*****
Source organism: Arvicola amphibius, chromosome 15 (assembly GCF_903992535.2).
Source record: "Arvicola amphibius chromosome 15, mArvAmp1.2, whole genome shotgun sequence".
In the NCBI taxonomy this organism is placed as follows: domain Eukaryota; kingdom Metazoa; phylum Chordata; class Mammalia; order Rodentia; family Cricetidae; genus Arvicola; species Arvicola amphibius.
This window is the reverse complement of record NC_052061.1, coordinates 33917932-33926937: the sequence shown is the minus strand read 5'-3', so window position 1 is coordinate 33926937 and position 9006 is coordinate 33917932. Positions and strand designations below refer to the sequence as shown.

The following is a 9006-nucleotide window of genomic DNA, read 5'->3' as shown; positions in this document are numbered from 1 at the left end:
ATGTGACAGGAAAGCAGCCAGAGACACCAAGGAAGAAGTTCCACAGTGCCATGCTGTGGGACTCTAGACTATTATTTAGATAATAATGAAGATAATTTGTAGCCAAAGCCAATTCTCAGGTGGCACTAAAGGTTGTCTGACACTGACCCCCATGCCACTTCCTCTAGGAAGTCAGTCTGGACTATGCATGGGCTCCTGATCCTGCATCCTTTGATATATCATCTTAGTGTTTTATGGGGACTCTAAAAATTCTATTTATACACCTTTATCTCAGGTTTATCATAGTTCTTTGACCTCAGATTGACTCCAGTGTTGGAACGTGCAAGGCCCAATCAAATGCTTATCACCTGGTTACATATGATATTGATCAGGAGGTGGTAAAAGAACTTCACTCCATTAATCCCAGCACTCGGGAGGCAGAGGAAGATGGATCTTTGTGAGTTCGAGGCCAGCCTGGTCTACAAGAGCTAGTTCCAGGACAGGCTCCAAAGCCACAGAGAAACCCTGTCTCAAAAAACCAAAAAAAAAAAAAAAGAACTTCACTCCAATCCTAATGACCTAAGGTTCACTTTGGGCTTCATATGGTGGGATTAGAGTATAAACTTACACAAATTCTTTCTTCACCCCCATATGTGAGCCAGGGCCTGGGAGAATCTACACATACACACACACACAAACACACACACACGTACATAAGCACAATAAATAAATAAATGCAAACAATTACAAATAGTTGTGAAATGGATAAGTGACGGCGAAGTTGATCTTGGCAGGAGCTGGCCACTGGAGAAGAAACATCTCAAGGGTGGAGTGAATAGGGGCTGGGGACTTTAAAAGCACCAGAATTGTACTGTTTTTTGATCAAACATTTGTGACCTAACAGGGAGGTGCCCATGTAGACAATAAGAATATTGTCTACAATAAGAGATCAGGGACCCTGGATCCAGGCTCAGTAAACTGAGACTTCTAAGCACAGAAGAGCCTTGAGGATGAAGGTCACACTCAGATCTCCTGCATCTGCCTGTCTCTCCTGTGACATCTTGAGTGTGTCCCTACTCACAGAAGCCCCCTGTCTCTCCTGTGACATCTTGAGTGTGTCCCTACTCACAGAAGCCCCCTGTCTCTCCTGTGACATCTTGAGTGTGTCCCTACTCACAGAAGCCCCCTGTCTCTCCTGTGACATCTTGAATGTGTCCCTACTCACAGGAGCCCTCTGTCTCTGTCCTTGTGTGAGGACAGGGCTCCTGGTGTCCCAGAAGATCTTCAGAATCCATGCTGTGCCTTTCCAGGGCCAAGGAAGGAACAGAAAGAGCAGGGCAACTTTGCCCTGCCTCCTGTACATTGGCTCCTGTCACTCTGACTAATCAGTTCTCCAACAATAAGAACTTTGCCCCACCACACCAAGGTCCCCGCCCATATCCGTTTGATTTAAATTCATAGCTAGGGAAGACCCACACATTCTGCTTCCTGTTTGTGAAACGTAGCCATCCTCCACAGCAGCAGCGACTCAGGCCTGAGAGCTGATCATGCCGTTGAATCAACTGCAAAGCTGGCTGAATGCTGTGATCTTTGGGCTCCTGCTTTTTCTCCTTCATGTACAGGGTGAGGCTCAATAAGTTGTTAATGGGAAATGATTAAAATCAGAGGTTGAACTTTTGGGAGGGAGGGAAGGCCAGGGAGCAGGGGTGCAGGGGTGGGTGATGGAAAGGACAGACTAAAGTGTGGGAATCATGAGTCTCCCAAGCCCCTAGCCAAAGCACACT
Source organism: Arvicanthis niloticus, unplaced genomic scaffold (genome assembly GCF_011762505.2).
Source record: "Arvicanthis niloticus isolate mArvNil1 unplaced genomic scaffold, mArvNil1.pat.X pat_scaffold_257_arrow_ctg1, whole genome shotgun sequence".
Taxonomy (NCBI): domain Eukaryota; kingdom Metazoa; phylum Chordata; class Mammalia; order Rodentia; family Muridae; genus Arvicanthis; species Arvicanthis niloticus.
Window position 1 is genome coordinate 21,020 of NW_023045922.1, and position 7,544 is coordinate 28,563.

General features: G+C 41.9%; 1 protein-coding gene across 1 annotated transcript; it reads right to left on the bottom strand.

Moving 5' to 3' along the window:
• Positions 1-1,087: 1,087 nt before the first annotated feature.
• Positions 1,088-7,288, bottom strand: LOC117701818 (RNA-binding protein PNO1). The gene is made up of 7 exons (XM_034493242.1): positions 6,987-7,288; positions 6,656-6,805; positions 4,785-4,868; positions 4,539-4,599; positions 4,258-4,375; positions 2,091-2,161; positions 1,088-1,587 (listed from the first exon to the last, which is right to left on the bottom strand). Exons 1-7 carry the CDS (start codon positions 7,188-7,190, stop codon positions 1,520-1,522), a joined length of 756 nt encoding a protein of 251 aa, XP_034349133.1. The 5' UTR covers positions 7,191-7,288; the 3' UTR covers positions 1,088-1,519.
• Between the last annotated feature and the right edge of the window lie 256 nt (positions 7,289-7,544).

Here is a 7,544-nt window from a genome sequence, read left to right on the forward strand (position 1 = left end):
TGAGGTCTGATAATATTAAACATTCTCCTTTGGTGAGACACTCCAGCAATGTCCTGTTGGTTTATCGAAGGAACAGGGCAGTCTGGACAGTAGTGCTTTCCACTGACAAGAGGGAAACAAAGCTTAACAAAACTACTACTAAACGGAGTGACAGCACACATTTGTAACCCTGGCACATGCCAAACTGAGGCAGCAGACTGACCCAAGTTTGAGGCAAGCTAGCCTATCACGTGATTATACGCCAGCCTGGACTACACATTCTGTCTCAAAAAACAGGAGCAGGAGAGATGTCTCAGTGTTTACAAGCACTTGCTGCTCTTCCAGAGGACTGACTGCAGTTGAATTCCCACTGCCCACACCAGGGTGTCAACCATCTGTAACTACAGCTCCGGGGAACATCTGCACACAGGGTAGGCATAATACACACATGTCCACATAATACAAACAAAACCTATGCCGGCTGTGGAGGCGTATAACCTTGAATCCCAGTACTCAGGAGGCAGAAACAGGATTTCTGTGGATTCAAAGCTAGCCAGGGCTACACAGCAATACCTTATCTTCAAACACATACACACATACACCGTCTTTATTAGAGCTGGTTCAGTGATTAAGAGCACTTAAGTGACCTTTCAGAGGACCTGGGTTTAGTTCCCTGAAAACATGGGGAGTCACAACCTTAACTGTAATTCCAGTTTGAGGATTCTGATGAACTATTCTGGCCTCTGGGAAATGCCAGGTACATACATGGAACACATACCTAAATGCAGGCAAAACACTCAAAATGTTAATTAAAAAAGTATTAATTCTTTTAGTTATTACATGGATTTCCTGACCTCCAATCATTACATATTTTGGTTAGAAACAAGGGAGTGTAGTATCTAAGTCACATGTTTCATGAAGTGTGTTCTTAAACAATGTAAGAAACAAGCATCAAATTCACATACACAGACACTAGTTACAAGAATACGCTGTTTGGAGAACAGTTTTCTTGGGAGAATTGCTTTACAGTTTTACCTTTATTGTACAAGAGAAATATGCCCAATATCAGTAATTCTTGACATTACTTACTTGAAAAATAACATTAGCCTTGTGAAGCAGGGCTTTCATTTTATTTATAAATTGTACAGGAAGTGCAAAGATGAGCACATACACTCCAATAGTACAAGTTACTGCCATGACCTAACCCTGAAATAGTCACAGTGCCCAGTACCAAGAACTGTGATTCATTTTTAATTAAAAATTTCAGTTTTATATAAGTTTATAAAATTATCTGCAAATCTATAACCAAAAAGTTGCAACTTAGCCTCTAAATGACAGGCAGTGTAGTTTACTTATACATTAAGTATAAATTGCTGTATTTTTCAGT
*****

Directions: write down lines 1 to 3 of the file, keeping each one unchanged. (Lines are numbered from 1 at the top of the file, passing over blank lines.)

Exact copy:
Source organism: Arvicola amphibius, chromosome 15 (assembly GCF_903992535.2).
Source record: "Arvicola amphibius chromosome 15, mArvAmp1.2, whole genome shotgun sequence".
In the NCBI taxonomy this organism is placed as follows: domain Eukaryota; kingdom Metazoa; phylum Chordata; class Mammalia; order Rodentia; family Cricetidae; genus Arvicola; species Arvicola amphibius.